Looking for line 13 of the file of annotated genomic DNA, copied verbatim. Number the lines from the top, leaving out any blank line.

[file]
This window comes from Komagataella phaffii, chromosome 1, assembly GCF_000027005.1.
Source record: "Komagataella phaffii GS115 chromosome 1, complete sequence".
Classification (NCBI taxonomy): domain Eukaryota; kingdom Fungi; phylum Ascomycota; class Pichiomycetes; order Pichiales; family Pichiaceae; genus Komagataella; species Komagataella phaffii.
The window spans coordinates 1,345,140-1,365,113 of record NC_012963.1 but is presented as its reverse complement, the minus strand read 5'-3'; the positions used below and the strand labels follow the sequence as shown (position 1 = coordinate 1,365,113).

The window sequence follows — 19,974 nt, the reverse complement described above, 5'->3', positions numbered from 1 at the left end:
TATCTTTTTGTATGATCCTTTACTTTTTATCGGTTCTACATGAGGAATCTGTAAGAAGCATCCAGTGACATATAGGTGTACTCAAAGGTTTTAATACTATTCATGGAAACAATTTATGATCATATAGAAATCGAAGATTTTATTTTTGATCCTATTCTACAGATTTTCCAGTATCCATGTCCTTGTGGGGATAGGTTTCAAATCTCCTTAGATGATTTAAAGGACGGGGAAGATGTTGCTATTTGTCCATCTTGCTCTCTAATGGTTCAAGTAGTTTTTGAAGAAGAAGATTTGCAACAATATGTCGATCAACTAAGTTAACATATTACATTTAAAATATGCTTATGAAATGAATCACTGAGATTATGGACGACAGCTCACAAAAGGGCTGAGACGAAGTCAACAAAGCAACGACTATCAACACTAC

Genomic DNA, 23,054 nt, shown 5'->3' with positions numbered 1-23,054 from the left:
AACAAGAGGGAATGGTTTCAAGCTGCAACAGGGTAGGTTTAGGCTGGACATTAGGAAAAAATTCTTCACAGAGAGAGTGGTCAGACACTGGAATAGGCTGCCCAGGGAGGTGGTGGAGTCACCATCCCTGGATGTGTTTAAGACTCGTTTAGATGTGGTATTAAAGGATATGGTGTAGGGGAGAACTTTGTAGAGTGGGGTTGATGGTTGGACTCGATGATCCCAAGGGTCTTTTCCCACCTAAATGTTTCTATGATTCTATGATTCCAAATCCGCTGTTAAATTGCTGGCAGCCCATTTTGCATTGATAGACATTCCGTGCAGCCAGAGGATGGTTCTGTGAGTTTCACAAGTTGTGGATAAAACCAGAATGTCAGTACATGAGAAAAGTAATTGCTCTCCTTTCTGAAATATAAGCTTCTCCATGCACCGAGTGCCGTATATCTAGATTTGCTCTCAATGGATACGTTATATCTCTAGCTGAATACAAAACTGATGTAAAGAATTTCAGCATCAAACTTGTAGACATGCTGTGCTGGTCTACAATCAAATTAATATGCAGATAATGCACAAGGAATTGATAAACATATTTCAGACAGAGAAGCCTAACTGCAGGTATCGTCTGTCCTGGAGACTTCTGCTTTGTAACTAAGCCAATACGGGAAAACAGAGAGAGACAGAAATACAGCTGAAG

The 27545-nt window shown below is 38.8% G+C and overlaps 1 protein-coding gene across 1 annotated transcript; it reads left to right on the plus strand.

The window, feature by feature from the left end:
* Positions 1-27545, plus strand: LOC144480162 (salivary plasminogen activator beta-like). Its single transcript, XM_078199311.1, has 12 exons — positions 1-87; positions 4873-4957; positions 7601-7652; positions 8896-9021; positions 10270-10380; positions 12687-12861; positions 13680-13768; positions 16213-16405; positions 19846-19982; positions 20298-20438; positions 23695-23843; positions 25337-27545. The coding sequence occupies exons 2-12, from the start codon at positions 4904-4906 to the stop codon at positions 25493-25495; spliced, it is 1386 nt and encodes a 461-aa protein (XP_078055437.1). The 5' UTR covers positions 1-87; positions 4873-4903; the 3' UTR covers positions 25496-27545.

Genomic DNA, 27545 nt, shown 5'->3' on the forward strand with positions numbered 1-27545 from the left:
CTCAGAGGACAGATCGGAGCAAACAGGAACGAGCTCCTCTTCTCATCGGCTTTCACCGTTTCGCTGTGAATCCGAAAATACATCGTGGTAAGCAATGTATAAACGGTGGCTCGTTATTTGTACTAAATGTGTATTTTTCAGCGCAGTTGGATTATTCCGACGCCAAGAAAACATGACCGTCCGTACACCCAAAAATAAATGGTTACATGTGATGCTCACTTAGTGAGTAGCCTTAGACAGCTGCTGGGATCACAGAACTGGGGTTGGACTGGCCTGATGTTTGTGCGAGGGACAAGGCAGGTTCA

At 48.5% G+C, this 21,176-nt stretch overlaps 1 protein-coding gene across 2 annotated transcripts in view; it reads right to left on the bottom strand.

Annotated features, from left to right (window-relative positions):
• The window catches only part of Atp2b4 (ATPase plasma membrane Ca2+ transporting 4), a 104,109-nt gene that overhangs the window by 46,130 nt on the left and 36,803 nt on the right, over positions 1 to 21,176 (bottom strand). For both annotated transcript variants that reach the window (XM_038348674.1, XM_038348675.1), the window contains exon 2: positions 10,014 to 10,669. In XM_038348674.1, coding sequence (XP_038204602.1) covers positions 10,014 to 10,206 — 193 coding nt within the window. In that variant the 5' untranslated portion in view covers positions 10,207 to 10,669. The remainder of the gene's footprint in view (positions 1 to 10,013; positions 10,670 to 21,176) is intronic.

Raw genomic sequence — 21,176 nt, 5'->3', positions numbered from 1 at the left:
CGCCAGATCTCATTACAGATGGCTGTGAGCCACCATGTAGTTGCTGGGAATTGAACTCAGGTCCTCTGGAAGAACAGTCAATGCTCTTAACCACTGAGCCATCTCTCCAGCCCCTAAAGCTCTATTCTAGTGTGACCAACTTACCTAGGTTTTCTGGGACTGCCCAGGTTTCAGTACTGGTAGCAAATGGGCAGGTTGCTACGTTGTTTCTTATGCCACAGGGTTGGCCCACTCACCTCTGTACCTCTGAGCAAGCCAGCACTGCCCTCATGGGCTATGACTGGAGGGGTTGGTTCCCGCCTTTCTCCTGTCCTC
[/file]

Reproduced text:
CTCAGAGGACAGATCGGAGCAAACAGGAACGAGCTCCTCTTCTCATCGGCTTTCACCGTTTCGCTGTGAATCCGAAAATACATCGTGGTAAGCAATGTATAAACGGTGGCTCGTTATTTGTACTAAATGTGTATTTTTCAGCGCAGTTGGATTATTCCGACGCCAAGAAAACATGACCGTCCGTACACCCAAAAATAAATGGTTACATGTGATGCTCACTTAGTGAGTAGCCTTAGACAGCTGCTGGGATCACAGAACTGGGGTTGGACTGGCCTGATGTTTGTGCGAGGGACAAGGCAGGTTCA